I still have vivid memories of my first visit to a Trappist monastery: we had driven all day long from Notre Dame, arriving at dusk, and finally, along with my companions, walked into the expansive chapel (it’s actually a basilica) of the Abbey of Gethsemani. It was there that I heard Fr. Chrysogonus’ arrangement of the Salve, Regina for the first time. It was Compline – night prayer – and we all stood there, clothed in the dark of a November evening, listening to the monks sing their haunting anthem at the end of the day, the only thing visible being the icon of the Madonna, surrounded by candlelight.
The integrity of that prayer and song has influenced all I’ve done back at Notre Dame. I’ve always been caught up with this extraordinary paradox, a community of quiet men standing before the image of the Holy Mother, night after night, singing of their affection, petitioning for her protection.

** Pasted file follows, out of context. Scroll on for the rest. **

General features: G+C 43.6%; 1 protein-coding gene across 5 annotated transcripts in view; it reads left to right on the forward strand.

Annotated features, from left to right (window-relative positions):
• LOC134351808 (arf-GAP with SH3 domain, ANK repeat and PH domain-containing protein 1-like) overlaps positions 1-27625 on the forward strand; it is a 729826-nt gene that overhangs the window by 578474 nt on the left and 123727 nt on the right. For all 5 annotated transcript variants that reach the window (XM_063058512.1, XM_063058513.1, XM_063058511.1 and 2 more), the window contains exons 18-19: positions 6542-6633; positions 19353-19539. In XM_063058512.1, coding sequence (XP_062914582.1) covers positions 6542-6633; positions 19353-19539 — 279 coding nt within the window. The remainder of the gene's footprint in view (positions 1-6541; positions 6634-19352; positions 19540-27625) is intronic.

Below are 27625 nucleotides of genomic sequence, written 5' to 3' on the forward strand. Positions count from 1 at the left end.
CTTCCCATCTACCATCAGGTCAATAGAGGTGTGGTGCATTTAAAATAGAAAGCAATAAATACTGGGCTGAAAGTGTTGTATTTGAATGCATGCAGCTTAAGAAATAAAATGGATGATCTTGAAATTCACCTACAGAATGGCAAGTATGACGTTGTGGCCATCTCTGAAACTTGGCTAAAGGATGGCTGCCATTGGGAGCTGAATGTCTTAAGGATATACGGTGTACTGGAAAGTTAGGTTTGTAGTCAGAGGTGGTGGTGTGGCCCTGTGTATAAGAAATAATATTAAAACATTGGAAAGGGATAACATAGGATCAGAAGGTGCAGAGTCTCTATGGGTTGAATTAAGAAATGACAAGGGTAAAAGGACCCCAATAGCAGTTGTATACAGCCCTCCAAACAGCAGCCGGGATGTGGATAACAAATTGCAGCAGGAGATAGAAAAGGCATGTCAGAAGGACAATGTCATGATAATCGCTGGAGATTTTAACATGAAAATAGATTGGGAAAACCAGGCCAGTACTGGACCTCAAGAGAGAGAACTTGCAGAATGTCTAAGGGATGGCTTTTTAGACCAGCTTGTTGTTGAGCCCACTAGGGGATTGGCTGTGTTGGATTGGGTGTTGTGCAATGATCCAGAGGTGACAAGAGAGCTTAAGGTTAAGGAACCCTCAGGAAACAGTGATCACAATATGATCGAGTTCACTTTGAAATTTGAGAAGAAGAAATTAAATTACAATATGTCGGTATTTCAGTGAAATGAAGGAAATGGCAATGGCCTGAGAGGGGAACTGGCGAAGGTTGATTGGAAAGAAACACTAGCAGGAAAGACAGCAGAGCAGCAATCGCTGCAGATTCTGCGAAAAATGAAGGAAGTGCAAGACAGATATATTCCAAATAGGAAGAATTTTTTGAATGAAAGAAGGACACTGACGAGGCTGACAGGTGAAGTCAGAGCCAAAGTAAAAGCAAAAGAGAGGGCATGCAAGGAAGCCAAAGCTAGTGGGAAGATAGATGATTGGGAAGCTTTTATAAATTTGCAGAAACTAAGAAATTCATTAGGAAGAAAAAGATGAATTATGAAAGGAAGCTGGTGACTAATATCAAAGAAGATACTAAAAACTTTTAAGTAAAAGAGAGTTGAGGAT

It is no different here at Mepkin Abbey, except the chapel is simpler and on a smaller scale. Yet this only lends itself to a heightened sense of intimacy: we are closer to the image of Mary, closer to the scent of beeswax, shoulder to shoulder with the tremulous voices of the elder monks. There is a fragility and earnest attitude here that the world could learn much from.
The end of the day, celebrated through Vespers and Compline, mirrors the end of life. It provides a chance to look back on the work of our hands, a chance to embrace peace before darkness envelops everything, still confident that light awaits. Whenever I visit with the monks, well aware of their own faults and failings and human imperfection, I am still cognizant of just how closely they live this daily reality.
We leave Mepkin soon, having spent some wonderful days with Brother Dismas, our son. He, like us, has miles before him, especially when it comes to the implementation of the new liturgy and the musical demands that have been placed on his own shoulders. But we are so much better for the time together. And for both of our communities, Notre Dame and Mepkin, there is a clearer sense of the days that lie ahead, and how we are to be poured out.